Autonomic, Endocrine and Inflammation Profiles in Functional Neurological Disorder: A Systematic Review and Meta-Analysis

Sara Paredes-Echeverri *, Julie Maggio, Indrit Bègue, Susannah Pick, Timothy Nicholson, David Perez

*Corresponding author for this work

Research output: Contribution to journalReview articlepeer-review

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Functional neurological disorder (FND) is a core neuropsychiatric condition. To date, promising yet inconsistently identified neural circuit profiles have been observed in patients with FND, suggesting important gaps remain in our systems-level neurobiological understanding. As such, other important physiological variables including autonomic, endocrine and inflammation findings need to be contextualized for a more complete mechanistic picture. Here, we performed a systematic review and meta-analysis of available case-control and cohort studies in FND. PubMed, PsycINFO and Embase databases were searched from January 1, 1900 to September 1, 2020 for studies that investigated autonomic, endocrine and/or inflammation markers in patients with FND. Sixty-six of 2,056 screened records were included in the review representing 1,699 patients, with data from 23 articles used in meta-analyses. Findings show that children/adolescents with FND vs. healthy controls (HCs) have increased resting heart rate; there is also a tendency towards reduced resting heart rate variability in patients with FND across the lifespan vs. HCs. In adults, peri-ictal heart rate differentiated those with functional seizures from individuals with epileptic seizures. Other autonomic and endocrine profiles in patients with FND were heterogeneous, with several studies highlighting the importance of individual differences. Inflammation research in FND remains in its early stages. Moving forward, there is a need to use larger sample sizes to consider the complex interplay between functional neurological symptoms and behavioral, psychological, autonomic, endocrine, inflammation, neuroimaging and epigenetic/genetic data. More research is also needed to determine whether FND is mechanistically (and etiologically) similar or distinct across phenotypes.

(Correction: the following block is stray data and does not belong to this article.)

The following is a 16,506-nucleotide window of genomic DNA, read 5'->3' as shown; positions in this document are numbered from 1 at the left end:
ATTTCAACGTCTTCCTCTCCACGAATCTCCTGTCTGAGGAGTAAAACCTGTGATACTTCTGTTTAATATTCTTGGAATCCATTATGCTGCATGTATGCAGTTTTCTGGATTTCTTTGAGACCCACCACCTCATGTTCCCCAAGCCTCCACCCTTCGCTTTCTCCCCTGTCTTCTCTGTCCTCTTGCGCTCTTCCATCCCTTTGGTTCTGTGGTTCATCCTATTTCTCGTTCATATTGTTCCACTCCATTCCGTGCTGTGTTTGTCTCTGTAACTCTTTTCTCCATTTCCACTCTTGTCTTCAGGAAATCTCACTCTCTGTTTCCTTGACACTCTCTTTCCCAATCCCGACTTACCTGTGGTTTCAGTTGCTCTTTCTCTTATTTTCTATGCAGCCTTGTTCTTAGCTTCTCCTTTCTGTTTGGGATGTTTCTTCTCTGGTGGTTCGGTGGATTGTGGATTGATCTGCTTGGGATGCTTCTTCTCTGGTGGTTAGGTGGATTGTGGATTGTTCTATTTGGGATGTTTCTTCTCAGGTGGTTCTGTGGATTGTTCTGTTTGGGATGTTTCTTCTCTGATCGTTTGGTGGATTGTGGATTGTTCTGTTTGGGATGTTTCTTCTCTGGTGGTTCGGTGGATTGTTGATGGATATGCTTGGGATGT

Original languageEnglish
JournalJournal of Neuropsychiatry and Clinical Neurosciences
Publication statusAccepted/In press - 7 May 2021


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